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I effectively had a giant 3 way stub point on the original version of "Small, Broad and Totally Pointless", where the single track fiddle yard sector plate connected to three tracks in the scenic area. I had a microswitch at each end of the sector plate's travel, that acted as stops, and they were wired together so that when it was set to either outside track the power was supplied to that track, and when it wasn't at either end, power was connected to the centre track.

 

The suggestion of servos or stepper motors could help because you can precisely adjust where they stop, to help align the centre track. A 3 way switch could also work, but might be harder to adjust accurately.

 

I was aiming for absolute simplicity on the various layouts I'm building, but always seemed to run into something that complicated things. Then I got hooked on playing with Arduinos!

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Eric,

 

It strikes me that the track is all doable, the main catch would be getting the wheels. Freight car wheels would be fairly easy as long as they were the standard 33" size as those are available from NWSL IIRC but the drivers for the loco could be a bit of a faff unless you turn your own. I shall watch (read?) with interest.

 

Cheers,

 

David

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Disembowelling a General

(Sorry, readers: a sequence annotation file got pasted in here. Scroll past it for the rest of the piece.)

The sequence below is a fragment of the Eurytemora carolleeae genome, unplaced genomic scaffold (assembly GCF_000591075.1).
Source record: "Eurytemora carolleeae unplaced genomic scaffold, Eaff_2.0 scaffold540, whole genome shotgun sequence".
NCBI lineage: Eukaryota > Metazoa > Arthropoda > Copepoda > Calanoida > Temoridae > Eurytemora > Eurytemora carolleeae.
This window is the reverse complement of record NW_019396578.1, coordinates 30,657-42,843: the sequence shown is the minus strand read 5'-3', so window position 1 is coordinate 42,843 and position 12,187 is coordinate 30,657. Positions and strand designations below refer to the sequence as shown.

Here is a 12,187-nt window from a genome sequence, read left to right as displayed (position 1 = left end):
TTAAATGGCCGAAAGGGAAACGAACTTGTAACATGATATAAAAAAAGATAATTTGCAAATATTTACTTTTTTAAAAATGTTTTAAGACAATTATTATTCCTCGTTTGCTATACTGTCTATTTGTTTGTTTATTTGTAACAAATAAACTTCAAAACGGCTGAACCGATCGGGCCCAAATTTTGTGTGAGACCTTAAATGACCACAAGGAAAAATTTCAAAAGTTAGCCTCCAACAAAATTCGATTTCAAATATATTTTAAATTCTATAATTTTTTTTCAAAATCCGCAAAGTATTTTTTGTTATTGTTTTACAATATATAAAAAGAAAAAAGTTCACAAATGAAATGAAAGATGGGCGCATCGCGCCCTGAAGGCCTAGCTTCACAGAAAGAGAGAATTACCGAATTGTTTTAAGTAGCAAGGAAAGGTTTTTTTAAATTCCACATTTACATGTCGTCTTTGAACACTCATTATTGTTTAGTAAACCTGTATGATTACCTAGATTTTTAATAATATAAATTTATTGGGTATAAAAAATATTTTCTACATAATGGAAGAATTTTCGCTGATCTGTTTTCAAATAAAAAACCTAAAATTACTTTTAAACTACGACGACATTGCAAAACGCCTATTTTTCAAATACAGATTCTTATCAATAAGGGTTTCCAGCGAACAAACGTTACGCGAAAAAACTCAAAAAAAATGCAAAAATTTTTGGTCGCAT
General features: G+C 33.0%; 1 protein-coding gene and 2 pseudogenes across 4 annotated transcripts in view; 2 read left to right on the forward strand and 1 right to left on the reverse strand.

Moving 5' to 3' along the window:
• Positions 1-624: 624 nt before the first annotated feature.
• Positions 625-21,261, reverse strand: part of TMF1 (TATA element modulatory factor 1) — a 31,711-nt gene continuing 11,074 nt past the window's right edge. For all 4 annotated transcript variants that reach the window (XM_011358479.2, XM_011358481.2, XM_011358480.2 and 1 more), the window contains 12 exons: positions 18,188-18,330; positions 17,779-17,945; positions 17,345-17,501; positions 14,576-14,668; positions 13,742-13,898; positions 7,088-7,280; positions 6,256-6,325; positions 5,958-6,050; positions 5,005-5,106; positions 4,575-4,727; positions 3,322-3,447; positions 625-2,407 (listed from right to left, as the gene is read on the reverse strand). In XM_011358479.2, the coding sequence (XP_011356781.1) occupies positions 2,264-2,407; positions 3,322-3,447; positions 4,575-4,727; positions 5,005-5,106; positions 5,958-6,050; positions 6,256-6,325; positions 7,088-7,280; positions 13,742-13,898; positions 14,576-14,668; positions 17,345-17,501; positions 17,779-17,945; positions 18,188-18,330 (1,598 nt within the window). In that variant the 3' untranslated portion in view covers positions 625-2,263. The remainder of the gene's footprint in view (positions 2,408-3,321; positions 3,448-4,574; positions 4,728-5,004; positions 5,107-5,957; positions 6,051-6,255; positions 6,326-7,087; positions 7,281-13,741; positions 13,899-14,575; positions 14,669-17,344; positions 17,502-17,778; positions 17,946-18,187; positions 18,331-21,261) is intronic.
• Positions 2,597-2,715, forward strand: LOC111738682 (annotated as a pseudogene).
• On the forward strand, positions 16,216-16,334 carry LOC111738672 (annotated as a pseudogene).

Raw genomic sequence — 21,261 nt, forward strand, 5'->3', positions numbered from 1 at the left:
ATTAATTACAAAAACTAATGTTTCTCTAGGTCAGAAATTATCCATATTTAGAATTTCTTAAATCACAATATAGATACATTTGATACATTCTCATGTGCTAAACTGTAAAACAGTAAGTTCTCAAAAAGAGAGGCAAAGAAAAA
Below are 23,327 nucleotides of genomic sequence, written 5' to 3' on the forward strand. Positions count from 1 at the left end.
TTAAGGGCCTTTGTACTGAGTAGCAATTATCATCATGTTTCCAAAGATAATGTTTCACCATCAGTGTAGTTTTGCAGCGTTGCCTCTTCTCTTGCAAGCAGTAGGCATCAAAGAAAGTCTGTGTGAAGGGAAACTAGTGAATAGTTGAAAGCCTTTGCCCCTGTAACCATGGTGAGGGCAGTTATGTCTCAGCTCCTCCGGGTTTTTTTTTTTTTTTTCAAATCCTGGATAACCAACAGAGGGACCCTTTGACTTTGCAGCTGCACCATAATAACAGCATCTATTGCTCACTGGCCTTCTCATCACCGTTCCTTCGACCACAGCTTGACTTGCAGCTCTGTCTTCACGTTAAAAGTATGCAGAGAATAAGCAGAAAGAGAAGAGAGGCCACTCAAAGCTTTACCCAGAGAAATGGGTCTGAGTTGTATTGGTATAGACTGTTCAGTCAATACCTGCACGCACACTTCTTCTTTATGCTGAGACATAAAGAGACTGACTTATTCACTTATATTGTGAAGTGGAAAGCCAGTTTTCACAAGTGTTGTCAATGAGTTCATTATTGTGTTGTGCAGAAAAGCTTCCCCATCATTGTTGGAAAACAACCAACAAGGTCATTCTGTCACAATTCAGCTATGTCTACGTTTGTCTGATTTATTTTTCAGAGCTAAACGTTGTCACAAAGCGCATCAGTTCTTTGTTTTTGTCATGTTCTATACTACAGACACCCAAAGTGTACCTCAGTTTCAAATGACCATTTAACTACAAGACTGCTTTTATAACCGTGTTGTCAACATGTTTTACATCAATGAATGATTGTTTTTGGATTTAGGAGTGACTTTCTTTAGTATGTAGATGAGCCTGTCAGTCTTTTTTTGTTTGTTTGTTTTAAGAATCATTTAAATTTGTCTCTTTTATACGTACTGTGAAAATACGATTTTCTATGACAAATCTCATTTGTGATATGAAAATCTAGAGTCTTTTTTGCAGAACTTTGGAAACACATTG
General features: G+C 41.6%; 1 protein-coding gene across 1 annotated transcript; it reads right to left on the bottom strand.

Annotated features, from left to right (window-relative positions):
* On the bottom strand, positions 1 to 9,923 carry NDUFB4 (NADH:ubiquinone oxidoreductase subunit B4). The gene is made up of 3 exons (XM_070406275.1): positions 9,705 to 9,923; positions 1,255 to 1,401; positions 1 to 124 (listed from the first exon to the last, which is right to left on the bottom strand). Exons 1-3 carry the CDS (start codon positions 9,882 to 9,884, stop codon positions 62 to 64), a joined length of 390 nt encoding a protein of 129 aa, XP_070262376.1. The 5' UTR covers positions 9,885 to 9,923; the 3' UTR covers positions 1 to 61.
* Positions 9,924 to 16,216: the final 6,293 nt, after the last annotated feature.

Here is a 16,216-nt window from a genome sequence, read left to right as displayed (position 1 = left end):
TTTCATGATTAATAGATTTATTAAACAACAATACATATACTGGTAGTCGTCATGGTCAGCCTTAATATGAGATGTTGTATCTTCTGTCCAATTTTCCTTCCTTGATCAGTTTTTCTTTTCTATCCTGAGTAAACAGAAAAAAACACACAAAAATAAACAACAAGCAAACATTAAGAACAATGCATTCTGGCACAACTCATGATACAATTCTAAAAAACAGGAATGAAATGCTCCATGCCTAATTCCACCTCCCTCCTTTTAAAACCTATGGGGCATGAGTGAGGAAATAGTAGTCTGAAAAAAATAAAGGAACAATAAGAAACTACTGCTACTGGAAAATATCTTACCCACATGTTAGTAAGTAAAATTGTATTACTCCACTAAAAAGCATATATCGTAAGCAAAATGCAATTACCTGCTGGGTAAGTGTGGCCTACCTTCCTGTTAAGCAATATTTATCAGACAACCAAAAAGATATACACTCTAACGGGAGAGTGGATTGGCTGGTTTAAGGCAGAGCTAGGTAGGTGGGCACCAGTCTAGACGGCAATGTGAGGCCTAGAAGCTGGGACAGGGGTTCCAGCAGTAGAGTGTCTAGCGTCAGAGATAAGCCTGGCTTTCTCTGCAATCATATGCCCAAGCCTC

“The General” (or a loco that may once have been The General, but has been rebuilt at least three times since) is now in a museum at Kennesaw, which was once known as Big Shanty and was famous as the starting point of the Great Locomotive Chase. 

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A photo of the remains of a loco, alleged to be the General, after General Sherman's visit to Atlanta in 1864.
My original intention was to buy a cheap General on e-bay and backdate it a bit, but the more I researched, the less the model seemed to resemble a civil war loco. With the 5’ gauge  and with the very lightweight track of the period, simply plonking the loco onto standard HO track seemed like a poor representation. My normal modelling is to EM gauge and the idea of building track to non standard gauges is not too scary, so I began to think about building track to 17.5mm gauge (i.e. 5 x 3.5mm).  An early experiment in track building is at
http://www.rmweb.co.uk/community/index.php?/topic/89233-southern-broad-gauge-track-or-ho-scale-on-175mm-gauge/&do=findComment&comment=1555920
complete with a debate about what to call the resulting gauge.
Returning to the General, I rapidly came to the conclusion that something drastic had to happen to the chassis. The motor sits in the tender and drives the loco through a thing like a telegraph pole that runs through the cab. The motor itself is massive and looks as though it has been recycled from a B52 aircraft; I am sure that it is very powerful, but it does cause the tender to assume a very bulky outline just to hide it. Finally, close inspection showed up some small cracks in the loco chassis, which suggest that it is suffering from something like mazak rot and might not stand up to much rebuilding. A new chassis was therefore a no brainer.